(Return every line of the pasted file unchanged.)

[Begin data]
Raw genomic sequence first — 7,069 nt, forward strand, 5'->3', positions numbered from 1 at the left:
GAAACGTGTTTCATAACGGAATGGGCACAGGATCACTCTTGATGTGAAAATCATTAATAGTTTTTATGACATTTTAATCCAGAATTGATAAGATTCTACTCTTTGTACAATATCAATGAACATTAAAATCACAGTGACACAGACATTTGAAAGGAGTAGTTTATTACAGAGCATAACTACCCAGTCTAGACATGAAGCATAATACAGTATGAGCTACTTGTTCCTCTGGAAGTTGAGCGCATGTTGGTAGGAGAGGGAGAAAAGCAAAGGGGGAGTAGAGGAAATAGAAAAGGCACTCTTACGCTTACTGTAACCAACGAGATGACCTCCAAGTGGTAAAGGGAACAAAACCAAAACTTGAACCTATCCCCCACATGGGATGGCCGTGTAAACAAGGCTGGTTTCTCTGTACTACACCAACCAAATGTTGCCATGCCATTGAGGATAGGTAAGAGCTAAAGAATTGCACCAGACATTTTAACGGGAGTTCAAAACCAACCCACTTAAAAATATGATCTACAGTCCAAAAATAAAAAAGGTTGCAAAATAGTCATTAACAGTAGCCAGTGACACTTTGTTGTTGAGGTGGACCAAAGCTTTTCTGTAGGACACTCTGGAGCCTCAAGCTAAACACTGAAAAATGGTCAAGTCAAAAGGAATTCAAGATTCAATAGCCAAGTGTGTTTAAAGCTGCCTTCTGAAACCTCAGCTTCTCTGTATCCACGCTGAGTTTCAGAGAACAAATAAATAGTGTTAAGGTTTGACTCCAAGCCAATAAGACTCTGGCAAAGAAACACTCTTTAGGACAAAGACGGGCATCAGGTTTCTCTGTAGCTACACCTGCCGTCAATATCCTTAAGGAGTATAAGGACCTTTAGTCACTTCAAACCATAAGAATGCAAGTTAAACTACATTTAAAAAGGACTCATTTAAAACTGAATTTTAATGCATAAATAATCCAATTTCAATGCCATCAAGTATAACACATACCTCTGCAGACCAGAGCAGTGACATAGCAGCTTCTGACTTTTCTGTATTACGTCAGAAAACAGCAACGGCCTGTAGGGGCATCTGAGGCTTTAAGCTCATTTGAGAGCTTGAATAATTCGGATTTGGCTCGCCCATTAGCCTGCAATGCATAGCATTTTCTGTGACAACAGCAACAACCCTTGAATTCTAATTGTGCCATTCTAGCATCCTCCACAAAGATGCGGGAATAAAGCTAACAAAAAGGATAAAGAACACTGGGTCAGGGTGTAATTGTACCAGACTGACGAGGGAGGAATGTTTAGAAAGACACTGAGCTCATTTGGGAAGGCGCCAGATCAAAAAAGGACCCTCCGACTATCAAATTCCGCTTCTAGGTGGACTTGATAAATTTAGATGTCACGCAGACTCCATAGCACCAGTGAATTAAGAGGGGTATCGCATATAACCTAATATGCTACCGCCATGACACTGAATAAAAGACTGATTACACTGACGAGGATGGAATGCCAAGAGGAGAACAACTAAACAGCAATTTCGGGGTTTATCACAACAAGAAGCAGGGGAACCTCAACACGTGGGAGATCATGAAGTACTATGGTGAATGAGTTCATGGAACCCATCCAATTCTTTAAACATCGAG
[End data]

Raw genomic sequence first — 7,069 nt, forward strand, 5'->3', positions numbered from 1 at the left:
GAAACGTGTTTCATAACGGAATGGGCACAGGATCACTCTTGATGTGAAAATCATTAATAGTTTTTATGACATTTTAATCCAGAATTGATAAGATTCTACTCTTTGTACAATATCAATGAACATTAAAATCACAGTGACACAGACATTTGAAAGGAGTAGTTTATTACAGAGCATAACTACCCAGTCTAGACATGAAGCATAATACAGTATGAGCTACTTGTTCCTCTGGAAGTTGAGCGCATGTTGGTAGGAGAGGGAGAAAAGCAAAGGGGGAGTAGAGGAAATAGAAAAGGCACTCTTACGCTTACTGTAACCAACGAGATGACCTCCAAGTGGTAAAGGGAACAAAACCAAAACTTGAACCTATCCCCCACATGGGATGGCCGTGTAAACAAGGCTGGTTTCTCTGTACTACACCAACCAAATGTTGCCATGCCATTGAGGATAGGTAAGAGCTAAAGAATTGCACCAGACATTTTAACGGGAGTTCAAAACCAACCCACTTAAAAATATGATCTACAGTCCAAAAATAAAAAAGGTTGCAAAATAGTCATTAACAGTAGCCAGTGACACTTTGTTGTTGAGGTGGACCAAAGCTTTTCTGTAGGACACTCTGGAGCCTCAAGCTAAACACTGAAAAATGGTCAAGTCAAAAGGAATTCAAGATTCAATAGCCAAGTGTGTTTAAAGCTGCCTTCTGAAACCTCAGCTTCTCTGTATCCACGCTGAGTTTCAGAGAACAAATAAATAGTGTTAAGGTTTGACTCCAAGCCAATAAGACTCTGGCAAAGAAACACTCTTTAGGACAAAGACGGGCATCAGGTTTCTCTGTAGCTACACCTGCCGTCAATATCCTTAAGGAGTATAAGGACCTTTAGTCACTTCAAACCATAAGAATGCAAGTTAAACTACATTTAAAAAGGACTCATTTAAAACTGAATTTTAATGCATAAATAATCCAATTTCAATGCCATCAAGTATAACACATACCTCTGCAGACCAGAGCAGTGACATAGCAGCTTCTGACTTTTCTGTATTACGTCAGAAAACAGCAACGGCCTGTAGGGGCATCTGAGGCTTTAAGCTCATTTGAGAGCTTGAATAATTCGGATTTGGCTCGCCCATTAGCCTGCAATGCATAGCATTTTCTGTGACAACAGCAACAACCCTTGAATTCTAATTGTGCCATTCTAGCATCCTCCACAAAGATGCGGGAATAAAGCTAACAAAAAGGATAAAGAACACTGGGTCAGGGTGTAATTGTACCAGACTGACGAGGGAGGAATGTTTAGAAAGACACTGAGCTCATTTGGGAAGGCGCCAGATCAAAAAAGGACCCTCCGACTATCAAATTCCGCTTCTAGGTGGACTTGATAAATTTAGATGTCACGCAGACTCCATAGCACCAGTGAATTAAGAGGGGTATCGCATATAACCTAATATGCTACCGCCATGACACTGAATAAAAGACTGATTACACTGACGAGGATGGAATGCCAAGAGGAGAACAACTAAACAGCAATTTCGGGGTTTATCACAACAAGAAGCAGGGGAACCTCAACACGTGGGAGATCATGAAGTACTATGGTGAATGAGTTCATGGAACCCATCCAATTCTTTAAACATCGAG